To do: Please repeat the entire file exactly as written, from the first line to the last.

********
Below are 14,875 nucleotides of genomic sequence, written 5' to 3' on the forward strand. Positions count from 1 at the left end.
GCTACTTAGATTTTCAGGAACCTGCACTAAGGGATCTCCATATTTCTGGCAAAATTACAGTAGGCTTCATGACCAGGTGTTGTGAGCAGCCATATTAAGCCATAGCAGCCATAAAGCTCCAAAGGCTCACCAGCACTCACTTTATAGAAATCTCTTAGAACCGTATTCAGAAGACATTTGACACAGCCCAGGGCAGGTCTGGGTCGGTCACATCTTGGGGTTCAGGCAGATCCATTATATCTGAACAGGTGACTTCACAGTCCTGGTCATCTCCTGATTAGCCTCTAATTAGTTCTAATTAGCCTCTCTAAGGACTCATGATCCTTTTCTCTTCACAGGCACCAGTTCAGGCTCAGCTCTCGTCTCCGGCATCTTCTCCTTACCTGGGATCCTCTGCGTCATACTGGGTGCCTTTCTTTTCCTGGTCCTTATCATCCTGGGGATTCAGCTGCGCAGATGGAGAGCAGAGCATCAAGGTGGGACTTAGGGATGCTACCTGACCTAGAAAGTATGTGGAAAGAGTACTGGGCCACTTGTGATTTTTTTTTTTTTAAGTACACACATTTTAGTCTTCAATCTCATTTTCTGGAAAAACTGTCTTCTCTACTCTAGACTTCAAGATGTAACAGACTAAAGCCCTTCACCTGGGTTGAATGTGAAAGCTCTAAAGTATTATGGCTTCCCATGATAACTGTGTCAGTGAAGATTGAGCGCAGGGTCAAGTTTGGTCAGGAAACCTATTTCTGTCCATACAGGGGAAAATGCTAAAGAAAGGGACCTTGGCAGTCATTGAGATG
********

Below are 14,875 nucleotides of genomic sequence, written 5' to 3' on the forward strand. Positions count from 1 at the left end.
GCTACTTAGATTTTCAGGAACCTGCACTAAGGGATCTCCATATTTCTGGCAAAATTACAGTAGGCTTCATGACCAGGTGTTGTGAGCAGCCATATTAAGCCATAGCAGCCATAAAGCTCCAAAGGCTCACCAGCACTCACTTTATAGAAATCTCTTAGAACCGTATTCAGAAGACATTTGACACAGCCCAGGGCAGGTCTGGGTCGGTCACATCTTGGGGTTCAGGCAGATCCATTATATCTGAACAGGTGACTTCACAGTCCTGGTCATCTCCTGATTAGCCTCTAATTAGTTCTAATTAGCCTCTCTAAGGACTCATGATCCTTTTCTCTTCACAGGCACCAGTTCAGGCTCAGCTCTCGTCTCCGGCATCTTCTCCTTACCTGGGATCCTCTGCGTCATACTGGGTGCCTTTCTTTTCCTGGTCCTTATCATCCTGGGGATTCAGCTGCGCAGATGGAGAGCAGAGCATCAAGGTGGGACTTAGGGATGCTACCTGACCTAGAAAGTATGTGGAAAGAGTACTGGGCCACTTGTGATTTTTTTTTTTTTAAGTACACACATTTTAGTCTTCAATCTCATTTTCTGGAAAAACTGTCTTCTCTACTCTAGACTTCAAGATGTAACAGACTAAAGCCCTTCACCTGGGTTGAATGTGAAAGCTCTAAAGTATTATGGCTTCCCATGATAACTGTGTCAGTGAAGATTGAGCGCAGGGTCAAGTTTGGTCAGGAAACCTATTTCTGTCCATACAGGGGAAAATGCTAAAGAAAGGGACCTTGGCAGTCATTGAGATG